(Reuters) - A key supplier of talc used in Johnson & Johnson’s baby powder filed for Chapter 11 bankruptcy on Wednesday in the wake of multibillion-dollar lawsuits alleging its products caused ovarian cancer and asbestos-related mesothelioma.
Imerys Talc America, the U.S. unit of French group Imerys SA, said it filed for bankruptcy because it lacks the financial clout to defend against nearly 15,000 lawsuits over its talc mineral product, which is also used in cosmetics.
Imerys said that while it continued to believe the lawsuits are without merit, the prospect of rising settlement and defense costs over the next few years prompted the decision to file for bankruptcy.
They also cite a multibillion-dollar verdict against Johnson & Johnson and the ensuing media attention as factors that led to the Chapter 11 filing.
In July, a Missouri jury ordered J&J to pay a record $4.69 billion (3.65 billion pounds) to 22 women who said asbestos in talc caused ovarian cancer. J&J has said it is appealing that verdict.
Imerys said it had settled for an undisclosed amount prior to the trial.
Imerys also attributed its filing to a dispute over an indemnity agreement. Imerys said some of its supply agreements required J&J to indemnify Imerys, but it said the U.S. healthcare conglomerate had refused to do.
Imerys and J&J have repeatedly denied the allegations about talc, saying numerous studies and tests by regulators worldwide have shown their talc to be safe.
J&J on Wednesday declined to comment on Imerys Talc America’s Chapter 11 filing and on the allegations against it over the indemnification agreements.
Reuters on Dec. 14 published a report detailing that J&J knew that the talc in its raw and finished powders sometimes tested positive for small amounts of asbestos from the 1970s into the early 2000s - test results it did not disclose to regulators or consumers.
J&J has said that its talc products do not contain asbestos.
Imerys said bankruptcy provided the best avenue for addressing its talc liability.
Bankruptcy provides Imerys a single forum to settle the widespread litigation. A similar strategy has been used by numerous companies facing litigation over faulty breast implants, products containing asbestos and recalled automotive airbags.
Two North American subsidiaries of Imerys, Imerys Talc Vermont and Imerys Talc Canada, also filed for Chapter 11 on Wednesday.
Total revenue in 2018 for Imerys Talc America was $174 million, according to records filed with the Delaware Bankruptcy Court.
Imerys said in court documents it plans to use bankruptcy to establish a trust to pay personal injury claims, a strategy typically used by companies facing asbestos claims.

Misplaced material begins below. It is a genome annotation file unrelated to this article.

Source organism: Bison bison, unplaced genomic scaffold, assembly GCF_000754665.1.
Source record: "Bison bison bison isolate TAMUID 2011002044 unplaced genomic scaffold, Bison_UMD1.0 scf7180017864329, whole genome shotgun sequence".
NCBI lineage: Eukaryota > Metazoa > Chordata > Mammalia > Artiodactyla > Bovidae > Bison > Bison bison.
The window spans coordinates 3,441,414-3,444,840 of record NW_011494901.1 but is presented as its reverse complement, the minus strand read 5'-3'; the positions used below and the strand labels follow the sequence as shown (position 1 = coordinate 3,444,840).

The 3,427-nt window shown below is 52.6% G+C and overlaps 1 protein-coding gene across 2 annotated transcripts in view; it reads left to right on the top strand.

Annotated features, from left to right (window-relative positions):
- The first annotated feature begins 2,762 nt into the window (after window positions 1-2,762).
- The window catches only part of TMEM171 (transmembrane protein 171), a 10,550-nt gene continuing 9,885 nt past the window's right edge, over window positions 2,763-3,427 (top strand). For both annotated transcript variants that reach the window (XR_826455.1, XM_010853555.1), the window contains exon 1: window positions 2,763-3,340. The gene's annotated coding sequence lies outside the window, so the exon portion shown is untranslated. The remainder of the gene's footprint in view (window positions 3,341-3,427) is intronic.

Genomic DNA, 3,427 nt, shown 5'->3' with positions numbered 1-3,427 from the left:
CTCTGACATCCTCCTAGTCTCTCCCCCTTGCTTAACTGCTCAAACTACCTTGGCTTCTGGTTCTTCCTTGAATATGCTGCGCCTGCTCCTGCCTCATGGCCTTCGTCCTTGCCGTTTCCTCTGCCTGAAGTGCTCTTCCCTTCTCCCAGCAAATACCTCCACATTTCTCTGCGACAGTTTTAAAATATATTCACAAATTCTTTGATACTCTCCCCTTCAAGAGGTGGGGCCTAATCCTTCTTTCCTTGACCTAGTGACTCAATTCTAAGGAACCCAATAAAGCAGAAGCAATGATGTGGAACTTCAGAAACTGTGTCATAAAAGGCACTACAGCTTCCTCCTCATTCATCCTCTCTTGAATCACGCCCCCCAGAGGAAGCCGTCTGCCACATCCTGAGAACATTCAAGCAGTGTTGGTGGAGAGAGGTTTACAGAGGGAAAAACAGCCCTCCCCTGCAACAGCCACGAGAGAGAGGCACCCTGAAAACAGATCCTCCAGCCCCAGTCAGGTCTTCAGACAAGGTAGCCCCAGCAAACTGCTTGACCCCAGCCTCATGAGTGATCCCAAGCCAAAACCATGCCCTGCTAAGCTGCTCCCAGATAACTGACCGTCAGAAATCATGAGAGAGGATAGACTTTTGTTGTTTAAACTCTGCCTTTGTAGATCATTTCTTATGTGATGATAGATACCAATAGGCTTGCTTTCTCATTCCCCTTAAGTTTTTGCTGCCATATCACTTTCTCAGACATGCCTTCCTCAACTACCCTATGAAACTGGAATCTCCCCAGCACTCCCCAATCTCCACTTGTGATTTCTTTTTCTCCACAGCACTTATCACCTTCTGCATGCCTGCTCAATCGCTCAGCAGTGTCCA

When the company leaves bankruptcy, current and future litigation claims will be channeled to the trust rather than Imerys, which would be freed from future lawsuits over talc.
Imerys could finance the trust with the disputed indemnity agreement with J&J and its right to insurance proceeds, which the company estimated could be worth around $700 million. It said it also has a right to an undetermined portion of up to $2 billion of Johnson & Johnson’s insurance.
However, the company said some of the policies exclude asbestos claims and none of them cover claims in which the first exposure occurred after 1986. In addition, punitive damages are often not covered.
Imerys said it could exhaust some of those insurance proceeds within the first half of this year defending cases.
Court records show that the defense of a single case can cost $4 million.
As a co-defendant with J&J, Imerys has faced at least a dozen U.S. jury trials over allegations that its talc causes ovarian cancer or mesothelioma.
While some juries awarded damages as high as $2.75 million against Imerys Talc America, many verdicts were later thrown out on appeal.
Imerys and J&J have also won several trials or had cases result in mistrials due to hung juries.
The verdicts against the company are all still on appeal and Imerys has not yet paid any of those verdicts. However, the company settled at least four cases before they went to trial for undisclosed amounts.
Mark Lanier, a Texas-based lawyer representing many of the talc plaintiffs, on Wednesday said Imerys Talc America’s bankruptcy would not change the litigation.
“We have always targeted our cases against J&J and Colgate Palmolive, the companies that put the asbestos laced talc into the products,” Lanier said.
Colgate-Palmolive is another defendant in the U.S. talc litigation. The New York-based company sold Cashmere Bouquet, a cosmetic talcum powder, from 1871 to 1995.
Colgate did not respond to a request for comment. It has denied allegations that its talc products cause cancer.
Additional reporting by Tamara Mathias in Bengaluru; Editing Bill Berkrot